First published in my notebook  January 12, 2013, a later version of this story made it into the second Strange Stories book, Strange Worlds- Surreal Stories and Tainted Tales.


It was raining when I met my wife.  It was about two in the morning, the streets just starting to fill with belligerent drunks. She had been out with a friendbut the friend got lucky and left her to get home alone. She had run out of money but decided to walk home as she didn’t live far from the town centre. To this day she insists that she would have gotten home just fine if her stiletto heel hadn’t caught in a drain, breaking the heel and twisting her ankle quite badly.
I was tipsy myself, having left my mates because they were already
out drinking me, and settling down for a serious session of liver murdering. I had a headache and was just finding it all a bit much. I had hoped the cool air would clear my head.
I offered her help, maybe hoping if I’m honest that tonight would turn out to be a good night after all. As soon as I got close I realised she was far too far gone to know what she was doing. I couldn’t take advantage, but I couldn’t leave her there, easy prey for any passing predator. I could have put her in a taxi, I suppose, but it just didn’t feel right. She was so ridiculously beautiful, and so ridiculously drunk. It didn’t feel safe.

I gave her a piggy back instead, with her laughing and squealing all the way. She wasn’t sober enough to coherently tell me where she lived, but she had her driver’s license in her purse, perhaps optimistically hoping to be asked for ID, and the address on it was up to date.
I opened the door for her, realised she lived in an upstairs flat and carried her up. I laid her on the sofa and rummaged in her  orderly little kitchen until I found a glass of water and some frozen peas for her ankle. I looked for a bucket in case she was sick, but I couldn’t find one so I took the washing up bowl in instead.
She was fast asleep when I re-entered the living room, so I set the bowl on the floor next to her, and put the glass of water on the coffee table, in her line of sight. She’d need that in the morning.
She woke up a little bit when I tilted her head to the side, just in case.
“I got you some ice for your ankle.” I told her. “it will be cold though.”
She nodded her assent sleepily, eyes half closed, then let out an ear-splitting  squeal when I laid the bag of frozen peas on her ankle, then I was shushing her and she was shushing me and we were giggling like a pair of kids . There is a moment when the air goes semi solid, and I am suddenly very aware of her lips and I just know we are going to kiss. I know if we do, it won’t end there.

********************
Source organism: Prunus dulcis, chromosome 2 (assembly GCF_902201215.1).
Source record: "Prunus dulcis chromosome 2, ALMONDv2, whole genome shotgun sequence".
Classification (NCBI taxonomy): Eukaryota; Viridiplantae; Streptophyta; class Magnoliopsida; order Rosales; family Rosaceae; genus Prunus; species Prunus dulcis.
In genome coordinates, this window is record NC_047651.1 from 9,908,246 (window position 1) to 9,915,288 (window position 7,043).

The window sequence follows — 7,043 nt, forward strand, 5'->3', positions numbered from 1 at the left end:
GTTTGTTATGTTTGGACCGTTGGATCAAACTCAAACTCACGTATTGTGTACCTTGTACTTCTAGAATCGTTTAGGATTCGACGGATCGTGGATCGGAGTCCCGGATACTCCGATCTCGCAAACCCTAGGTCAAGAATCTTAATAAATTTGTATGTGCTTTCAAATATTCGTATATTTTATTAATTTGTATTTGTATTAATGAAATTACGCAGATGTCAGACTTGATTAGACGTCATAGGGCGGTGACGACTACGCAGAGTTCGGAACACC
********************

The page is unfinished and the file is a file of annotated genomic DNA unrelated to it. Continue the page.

I didn’t want it to be like that. I knew even then that she was special.
“I have to go.” I told her.
“Now? “ She asked, and she looked so sad. “You don’t want to…stay?”
“Next time?” I ask her, “I’ll leave you my number?”
“Sure” she said, all sleepy again “I might even call ya” but
she winks at me and giggles again. I took her phone and had started programming my number into it when she said, “I think you are an angel”. I didn’t really know what to say, but I put Angel instead of my name into her phone, to act as a memory jogger.
“Talk soon?” I said, but she was asleep, so I left as quietly as I could.
Weird really, that she should call me an angel, when that night an angel appeared to me.
I know what you are thinking, but it really did. You might think I was dreaming, but I never dream, and anyway, dreams aren’t like that.
It was so bright I could barely see its features, I’ve no idea if it was male or female or something else, but it was beautiful like a forest fire, the most bizarre mixture of serenity and heart stopping terror.
The angel told me that she would call me, but that I must
not answer, for if the beautiful damsel I met earlier fell in love and settled down with me, she wouldn’t go on to fulfil her potential.
I scoffed at that, despite being fairly awestruck, and I told it that I would always support her, always encourage her.
It told me then that if she stayed single she would go on to discover cures for many different diseases, a whole new way of looking at genes and DNA, understanding of the human body. If she met me we would have the triplets followed closely by the twins, and be a nobody.
I have never seen an angel since.
You might think I made the wrong choice, but it doesn’t feel wrong. My wife loves the kids, loves being a mum. She might be a nobody, but she is a happy nobody.
I do feel the odd twinge of guilt when I see people dying from disease on the news, but our eldest daughter seems to have inherited her mother’s brains, I’m sure she will go on to do great things. I can’t look at my kids and say they shouldn’t be there.
Love makes the world go round, they say. You may say I am selfish, but I say love conquers all.
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Author: Victoria Pearson

Victoria Pearson lives behind a keyboard somewhere in rural Bedfordshire, with her husband, her four children and her dog. She writes very strange stories.

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